Posts Tagged ‘Architecture’
In this revamped classic, Edd looks at the challenges of moving forward with a new architecture, and where you need to start.
In this post, we cover what’s needed to understand user activity, and we look at some pipeline architectures that support this analysis.
In this post, we’re going to go over the capabilities you need to have in place in order to successfully build and maintain data systems and data infrastructure.
In this post, Fausto talks about the characteristics that differentiate data infrastructure development from traditional development, and highlights key issues to look out for.
In this post, Richard walks you through a demo based on the Meetup.com streaming API to illustrate how to predict demand in order to adjust resource allocation.
Heather knows what it’s like to deal with complex production deployments that cover the gamut from infrastructure upgrades, to feature deployments, to data migrations, where each step threatens to derail the plan. In this post she’ll give an overview of obstacles she’s faced (you may be able to relate) and talk about solutions to overcome these obstacles.
Editor’s Note: We’re talking about this, and more, at Enterprise Dataversity and Strata NY this fall. Building or rebuilding a data platform can be a daunting task, as most questions that need to be asked have open-ended answers. Different people may answer each question a different way, including the dreaded response of “well, it depends.” Truthfully, […]
How can you manage your implementation in a way that allows you to take maximum advantage of technology innovation as you go, rather than having to freeze your view of technology to today’s state and design something that will be outdated when it launches? You must start by deciding which pieces are necessary now, and which can wait.
While on paper it should be a seamless transition to run Impala code in Hive, in reality it’s more like playing a relentless game of whack-a-mole. This post provides hints to make the transition easier.
Rather than get bitten by the idiosyncrasies involved in running Spark on YARN vs. standalone when you go to deploy, here’s a way to set up a development environment for Spark that more closely mimics how it’s used in the wild.
Today, the currency supply supported by the Bitcoin blockchain is worth four billion dollars. So, what have we learned? There are five essential properties any good blockchain must have.
Before writing its first line of code in a microservice project, the team has to set up an environment to facilitate an effective development process. The distributed nature of microservice architecture makes setting up such an environment non-trivial.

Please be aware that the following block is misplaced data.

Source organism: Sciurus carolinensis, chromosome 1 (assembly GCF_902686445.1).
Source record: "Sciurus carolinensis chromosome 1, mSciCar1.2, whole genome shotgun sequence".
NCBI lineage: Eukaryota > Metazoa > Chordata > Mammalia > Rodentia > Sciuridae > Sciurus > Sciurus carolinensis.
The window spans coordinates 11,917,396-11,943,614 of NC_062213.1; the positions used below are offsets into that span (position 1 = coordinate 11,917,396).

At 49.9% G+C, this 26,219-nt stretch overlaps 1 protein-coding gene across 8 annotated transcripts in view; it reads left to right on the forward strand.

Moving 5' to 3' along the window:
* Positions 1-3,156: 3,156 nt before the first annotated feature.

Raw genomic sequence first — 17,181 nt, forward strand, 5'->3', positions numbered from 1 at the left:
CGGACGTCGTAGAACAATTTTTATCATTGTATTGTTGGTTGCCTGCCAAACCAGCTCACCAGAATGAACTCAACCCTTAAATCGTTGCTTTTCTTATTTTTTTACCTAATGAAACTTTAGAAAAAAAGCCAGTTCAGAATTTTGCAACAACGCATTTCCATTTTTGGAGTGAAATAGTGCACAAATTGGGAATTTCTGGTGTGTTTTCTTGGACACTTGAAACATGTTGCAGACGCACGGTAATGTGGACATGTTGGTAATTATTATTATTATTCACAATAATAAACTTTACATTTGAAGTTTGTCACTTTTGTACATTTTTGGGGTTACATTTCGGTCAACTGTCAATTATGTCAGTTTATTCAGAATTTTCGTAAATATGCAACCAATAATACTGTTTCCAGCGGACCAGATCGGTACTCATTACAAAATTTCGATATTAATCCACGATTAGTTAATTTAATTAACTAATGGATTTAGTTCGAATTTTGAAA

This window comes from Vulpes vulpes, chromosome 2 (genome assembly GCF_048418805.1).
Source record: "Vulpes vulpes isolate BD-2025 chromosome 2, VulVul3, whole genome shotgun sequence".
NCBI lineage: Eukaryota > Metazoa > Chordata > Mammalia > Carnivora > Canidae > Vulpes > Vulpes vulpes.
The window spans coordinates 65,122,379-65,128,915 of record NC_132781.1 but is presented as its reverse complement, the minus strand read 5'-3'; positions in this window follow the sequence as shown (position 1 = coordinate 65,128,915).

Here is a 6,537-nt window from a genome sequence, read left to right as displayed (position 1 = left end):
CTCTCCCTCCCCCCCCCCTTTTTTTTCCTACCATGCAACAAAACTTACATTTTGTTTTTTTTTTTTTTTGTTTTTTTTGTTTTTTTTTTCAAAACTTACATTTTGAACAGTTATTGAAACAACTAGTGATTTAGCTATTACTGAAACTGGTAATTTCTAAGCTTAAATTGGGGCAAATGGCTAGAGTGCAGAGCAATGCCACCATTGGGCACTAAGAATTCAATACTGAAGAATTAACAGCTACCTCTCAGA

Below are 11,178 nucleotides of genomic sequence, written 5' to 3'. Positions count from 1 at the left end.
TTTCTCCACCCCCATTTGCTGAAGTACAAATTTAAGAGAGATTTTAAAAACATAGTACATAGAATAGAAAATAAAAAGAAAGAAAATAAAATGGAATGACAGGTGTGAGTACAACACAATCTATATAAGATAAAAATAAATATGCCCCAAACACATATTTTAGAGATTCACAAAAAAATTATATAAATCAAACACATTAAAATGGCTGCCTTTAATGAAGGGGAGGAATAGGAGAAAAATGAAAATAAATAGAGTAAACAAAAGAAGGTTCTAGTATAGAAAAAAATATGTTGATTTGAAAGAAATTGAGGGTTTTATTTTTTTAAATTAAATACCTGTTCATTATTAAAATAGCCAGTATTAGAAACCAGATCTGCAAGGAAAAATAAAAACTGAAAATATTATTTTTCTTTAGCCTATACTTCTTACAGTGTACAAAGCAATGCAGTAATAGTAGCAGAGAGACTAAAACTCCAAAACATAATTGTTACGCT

In the first and second posts of this series, I described the importance of effective documentation when developing microservices, as well as the challenge of maintaining consistency in an environment with distributed development teams. In this post, I will look at some strategies for effective communication.
In the first post of this series on helpful guidelines to help you get started in the creation of effective microservice architectures, I described the importance of effective documentation when developing microservices. In this post, I will tackle the challenge of maintaining consistency in an environment with distributed development teams.
If you have identified microservices as the best solution to the technical problems you are facing, then consider the following collection of helpful guidelines to help you get started.
Microservices are a popular topic in developer circles, because they are a means of solving problems that have plagued monolithic software projects for decades: namely, tardiness and bugs, both caused by complexity.
It’s clear from the explosion of interest in newer platforms and technologies that the old tools and licensing costs don’t work to meet new business needs.
Since the blockchain is both easily accessible and immutable, it is incredibly useful for other purposes. Issuing a tiny fraction of a Bitcoin (called dust) with embedded data allows anyone to easily store data permanently and publicly.
The Apache Spark big data processing platform has been making waves in the data world, and for good reason.
Marc Andreessen has compared the current state of Bitcoin to the state of the internet in 1993.
It’s hard to miss that Docker has been taking off lately.
An important aspect of a modern data architecture is the ability to use multiple execution frameworks over the same data.